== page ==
United States

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The United States of America (also known as the USA or the US) is a big country, which seems to think it's the birthplace of democracy, but the Magna Carta predates George Washington and Thomas Jefferson by a few years. Not to mention all of those Greek statues. See Democracy


This wiki divides the contiguous lower 48 states of the USA into four regions based on major timezone. Each region includes all of the US states whose capitol is in the given timezone:


The text of this section is copied from https://en.wikipedia.org/w/index.php?title=Law_of_the_United_States&oldid=976780548
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The United States Constitution

The law of the United States comprises many levels[1] of codified and uncodified forms of law, of which the most important is the United States Constitution, which prescribes the foundation of the federal government of the United States, as well as various civil liberties. The Constitution sets out the boundaries of federal law, which consists of Acts of Congress,[2] treaties ratified by the Senate,[3] regulations promulgated by the executive branch,[4] and case law originating from the federal judiciary.[5] The United States Code is the official compilation and codification of general and permanent federal statutory law.

Federal law and treaties, so long as they are in accordance with the Constitution, preempt conflicting state and territorial laws in the 50 U.S. states and in the territories.[6] However, the scope of federal preemption is limited because the scope of federal power is not universal. In the dual-sovereign[7] system of American federalism (actually tripartite[8] because of the presence of Indian reservations), states are the plenary sovereigns, each with their own constitution, while the federal sovereign possesses only the limited supreme authority enumerated in the Constitution.[9] Indeed, states may grant their citizens broader rights than the federal Constitution as long as they do not infringe on any federal constitutional rights.[10][11] Thus, most U.S. law (especially the actual "living law" of contract, tort, property, criminal, and family law experienced by the majority of citizens on a day-to-day basis) consists primarily of state law, which can and does vary greatly from one state to the next.[12][13]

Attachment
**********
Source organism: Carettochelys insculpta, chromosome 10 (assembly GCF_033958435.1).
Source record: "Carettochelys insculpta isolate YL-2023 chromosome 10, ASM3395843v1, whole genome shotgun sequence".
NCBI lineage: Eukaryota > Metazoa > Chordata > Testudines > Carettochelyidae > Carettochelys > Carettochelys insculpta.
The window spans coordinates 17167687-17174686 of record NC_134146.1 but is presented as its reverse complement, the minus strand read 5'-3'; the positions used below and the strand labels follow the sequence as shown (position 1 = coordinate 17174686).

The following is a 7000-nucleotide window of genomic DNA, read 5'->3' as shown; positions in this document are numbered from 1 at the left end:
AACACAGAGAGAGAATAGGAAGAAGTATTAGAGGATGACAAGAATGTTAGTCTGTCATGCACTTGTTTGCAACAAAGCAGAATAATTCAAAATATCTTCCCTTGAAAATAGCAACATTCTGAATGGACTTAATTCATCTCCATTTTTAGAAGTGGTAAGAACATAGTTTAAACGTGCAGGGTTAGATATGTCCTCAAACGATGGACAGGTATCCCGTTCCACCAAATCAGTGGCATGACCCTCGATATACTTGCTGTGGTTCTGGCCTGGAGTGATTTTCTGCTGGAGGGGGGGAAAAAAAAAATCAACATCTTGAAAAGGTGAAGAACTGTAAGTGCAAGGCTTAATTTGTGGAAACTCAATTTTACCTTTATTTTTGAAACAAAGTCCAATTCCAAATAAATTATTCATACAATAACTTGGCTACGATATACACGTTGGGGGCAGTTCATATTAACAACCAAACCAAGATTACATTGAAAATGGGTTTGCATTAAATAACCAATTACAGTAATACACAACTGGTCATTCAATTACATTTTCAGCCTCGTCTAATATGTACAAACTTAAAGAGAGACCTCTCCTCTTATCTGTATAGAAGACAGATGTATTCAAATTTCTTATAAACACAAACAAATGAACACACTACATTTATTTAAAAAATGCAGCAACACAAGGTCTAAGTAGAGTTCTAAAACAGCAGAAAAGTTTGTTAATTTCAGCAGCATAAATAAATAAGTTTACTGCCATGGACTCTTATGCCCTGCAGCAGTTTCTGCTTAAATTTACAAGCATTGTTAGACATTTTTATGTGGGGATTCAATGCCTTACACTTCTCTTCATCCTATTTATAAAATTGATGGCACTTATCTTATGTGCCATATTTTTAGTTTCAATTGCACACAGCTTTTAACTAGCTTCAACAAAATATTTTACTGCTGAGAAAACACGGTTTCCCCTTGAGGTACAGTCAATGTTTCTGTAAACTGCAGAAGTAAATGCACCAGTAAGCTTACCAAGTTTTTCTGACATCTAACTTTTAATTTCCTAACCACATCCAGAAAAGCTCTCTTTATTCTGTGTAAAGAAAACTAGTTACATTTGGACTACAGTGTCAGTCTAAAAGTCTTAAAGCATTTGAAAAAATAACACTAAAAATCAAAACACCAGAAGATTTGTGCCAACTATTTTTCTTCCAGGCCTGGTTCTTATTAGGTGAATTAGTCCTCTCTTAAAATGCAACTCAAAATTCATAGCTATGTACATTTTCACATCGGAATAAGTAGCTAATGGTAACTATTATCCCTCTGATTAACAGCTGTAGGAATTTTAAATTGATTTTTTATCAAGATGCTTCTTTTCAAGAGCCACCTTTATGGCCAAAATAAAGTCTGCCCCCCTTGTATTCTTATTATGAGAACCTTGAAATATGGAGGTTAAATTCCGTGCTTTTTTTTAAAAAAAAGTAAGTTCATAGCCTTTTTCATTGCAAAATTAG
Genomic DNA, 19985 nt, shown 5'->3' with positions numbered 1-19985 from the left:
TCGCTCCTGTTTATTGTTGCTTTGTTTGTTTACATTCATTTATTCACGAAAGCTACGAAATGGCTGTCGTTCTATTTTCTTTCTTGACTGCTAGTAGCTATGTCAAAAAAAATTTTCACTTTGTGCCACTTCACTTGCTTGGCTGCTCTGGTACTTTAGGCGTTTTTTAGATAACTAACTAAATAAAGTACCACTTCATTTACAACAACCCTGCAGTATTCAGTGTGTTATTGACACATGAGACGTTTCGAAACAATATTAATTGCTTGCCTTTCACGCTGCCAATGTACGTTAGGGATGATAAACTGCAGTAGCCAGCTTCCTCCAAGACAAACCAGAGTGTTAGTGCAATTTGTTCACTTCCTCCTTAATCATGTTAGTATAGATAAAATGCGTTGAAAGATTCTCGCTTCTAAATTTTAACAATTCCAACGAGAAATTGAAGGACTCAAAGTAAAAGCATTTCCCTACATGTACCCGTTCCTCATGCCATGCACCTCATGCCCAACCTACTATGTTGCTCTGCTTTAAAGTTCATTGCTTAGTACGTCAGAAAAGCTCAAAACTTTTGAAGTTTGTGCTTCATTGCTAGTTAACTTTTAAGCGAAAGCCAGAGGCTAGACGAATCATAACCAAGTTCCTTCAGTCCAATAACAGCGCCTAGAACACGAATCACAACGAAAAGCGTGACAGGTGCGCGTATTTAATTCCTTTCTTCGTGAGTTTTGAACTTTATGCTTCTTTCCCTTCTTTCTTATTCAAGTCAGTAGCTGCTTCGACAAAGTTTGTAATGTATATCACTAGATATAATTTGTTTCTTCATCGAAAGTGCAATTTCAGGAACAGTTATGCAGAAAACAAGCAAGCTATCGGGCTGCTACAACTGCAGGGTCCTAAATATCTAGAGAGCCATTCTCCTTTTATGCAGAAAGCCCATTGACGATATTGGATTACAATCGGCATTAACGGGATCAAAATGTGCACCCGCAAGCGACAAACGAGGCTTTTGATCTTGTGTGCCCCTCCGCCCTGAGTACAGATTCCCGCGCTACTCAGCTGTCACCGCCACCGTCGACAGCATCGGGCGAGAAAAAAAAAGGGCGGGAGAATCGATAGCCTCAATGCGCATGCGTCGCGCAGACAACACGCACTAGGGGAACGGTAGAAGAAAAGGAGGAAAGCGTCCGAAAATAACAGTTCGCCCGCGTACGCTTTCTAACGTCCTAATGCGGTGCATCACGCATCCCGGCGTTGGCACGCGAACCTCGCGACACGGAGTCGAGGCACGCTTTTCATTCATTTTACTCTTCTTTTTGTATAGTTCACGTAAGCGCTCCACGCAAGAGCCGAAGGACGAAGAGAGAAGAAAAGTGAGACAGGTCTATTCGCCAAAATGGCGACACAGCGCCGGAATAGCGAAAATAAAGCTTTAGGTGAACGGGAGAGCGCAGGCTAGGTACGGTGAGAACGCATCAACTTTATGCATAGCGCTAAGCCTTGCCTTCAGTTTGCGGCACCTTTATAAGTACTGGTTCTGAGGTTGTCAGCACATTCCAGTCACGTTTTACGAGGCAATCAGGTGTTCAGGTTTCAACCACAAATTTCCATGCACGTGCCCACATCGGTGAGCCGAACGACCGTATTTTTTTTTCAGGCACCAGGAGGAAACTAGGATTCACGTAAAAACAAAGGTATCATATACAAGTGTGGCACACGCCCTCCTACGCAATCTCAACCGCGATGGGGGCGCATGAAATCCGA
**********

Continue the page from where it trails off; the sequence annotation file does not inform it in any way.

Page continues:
At both the federal and state levels, with the exception of the state of Louisiana, the law of the United States is largely derived from the common law system of English law, which was in force at the time of the American Revolutionary War.[14][15] However, American law has diverged greatly from its English ancestor both in terms of substance and procedure[16] and has incorporated a number of civil law innovations.

Political Eras

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Most political scientists and historians agree that the United States has always had a two-party system, and have told U.S. history through the lens of the various political eras (or "Party Systems"), when different parties have risen and fell evolving to the current political party system existing in the United States.